Weekly Neuroscience Update

New research shows that sleep loss markedly exaggerates the degree to which we anticipate impending emotional events, particularly among highly anxious people, who are especially vulnerable.

Music training has a lifelong good impact on the aging process, says a new study out of Northwestern University.

New research by scientists at the University of University of North Carolina School of Medicine may have pinpointed an underlying cause of the seizures that affect 90 percent of people with Angelman syndrome (AS), a neurodevelopmental disorder.

Scientists have shown that brain levels of serotonin, the ‘happy hormone’ are regulated by the amount of bacteria in the gut during early life.

Two U.S. scientists have updated findings that link a form of Chinese meditation to positive changes in brain structure, suggesting that just 11 hours of practising the technique over a month could help prevent mental illness. In a paper to be released this week in the online version of the Proceedings of the National Academy of Sciences, researchers Yi-Yuan Tang and Michael Posner report that the practice known as integrative body-mind training (IBMT) can have a positive physical affect on the brain, boosting connectivity and efficiency.

Researchers at the University of Missouri have demonstrated the effectiveness of a potential new therapy for stroke patients in an article published in the journal Molecular Neurodegeneration. Created to target a specific enzyme known to affect important brain functions, the new compound being studied at MU is designed to stop the spread of brain bleeds and protect brain cells from further damage in the crucial hours after a stroke.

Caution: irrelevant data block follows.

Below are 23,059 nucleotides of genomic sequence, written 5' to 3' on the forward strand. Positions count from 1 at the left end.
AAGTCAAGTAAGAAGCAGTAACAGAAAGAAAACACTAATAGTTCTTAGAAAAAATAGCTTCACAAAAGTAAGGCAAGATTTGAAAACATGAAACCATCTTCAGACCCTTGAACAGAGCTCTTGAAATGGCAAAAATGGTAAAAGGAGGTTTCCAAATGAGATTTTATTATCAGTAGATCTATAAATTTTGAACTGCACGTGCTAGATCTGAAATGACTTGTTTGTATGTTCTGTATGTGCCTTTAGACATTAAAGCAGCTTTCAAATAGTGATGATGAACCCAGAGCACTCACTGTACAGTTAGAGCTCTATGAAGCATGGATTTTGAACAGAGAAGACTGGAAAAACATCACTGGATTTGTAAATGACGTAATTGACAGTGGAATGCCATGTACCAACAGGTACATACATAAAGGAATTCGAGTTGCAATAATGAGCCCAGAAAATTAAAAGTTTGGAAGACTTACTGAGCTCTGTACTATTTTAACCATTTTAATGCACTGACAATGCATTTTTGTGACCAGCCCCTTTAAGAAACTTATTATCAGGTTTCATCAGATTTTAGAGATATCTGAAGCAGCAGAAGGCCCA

A receptor recently discovered to control the movement of immune cells across the blood-brain barrier may hold the key to treating multiple sclerosis (MS), a neuroinflammatory disease of the central nervous system.

In a pair of related studies, scientists from the Florida campus of The Scripps Research Institute have identified several proteins that help regulate cells’ response to light—and the development of night blindness, a rare disease that abolishes the ability to see in dim light.

A recent breakthrough in the development of an artificial synapse suggests that assistive devices and other prostheses won’t be limited to just missing joints and failing organs. Researchers in Japan have shown that it’s possible to mimic synaptic function with nanotechnology, a breakthrough that could result in not just artificial neural networks, but fixes for the human brain as well.

Patients vary widely in their response to concussion, but scientists haven’t understood why. Now, using a new technique for analyzing data from brain imaging studies, researchers at Albert Einstein College of Medicine of Yeshiva University and Montefiore Medical Center have found that concussion victims have unique spatial patterns of brain abnormalities that change over time.

Using a new and powerful approach to understand the origins of neurodegenerative disorders such as Alzheimer’s disease, researchers at Mayo Clinic in Florida are building the case that these diseases are primarily caused by genes that are too active or not active enough, rather than by harmful gene mutations.

Weekly Round Up

Welcome to the last weekly round-up of 2011. I have enjoyed putting this together each week and look forward to updating you with lots more new and exciting research in the field of neuroscience in the coming year.

New research has shown, for the first time, that the cortex, which is the largest zone of the brain and which is generally associated with high cognitive functions, is also a key zone for emotional learning.

When you experience a new event, your brain encodes a memory of it by altering the connections between neurons. This requires turning on many genes in those neurons. Now, MIT neuroscientists have identified what may be a master gene that controls this complex process.

A new technique for color-coding nerves involved in touch gives neuroscientists a much-needed tool for studying that mysterious sense.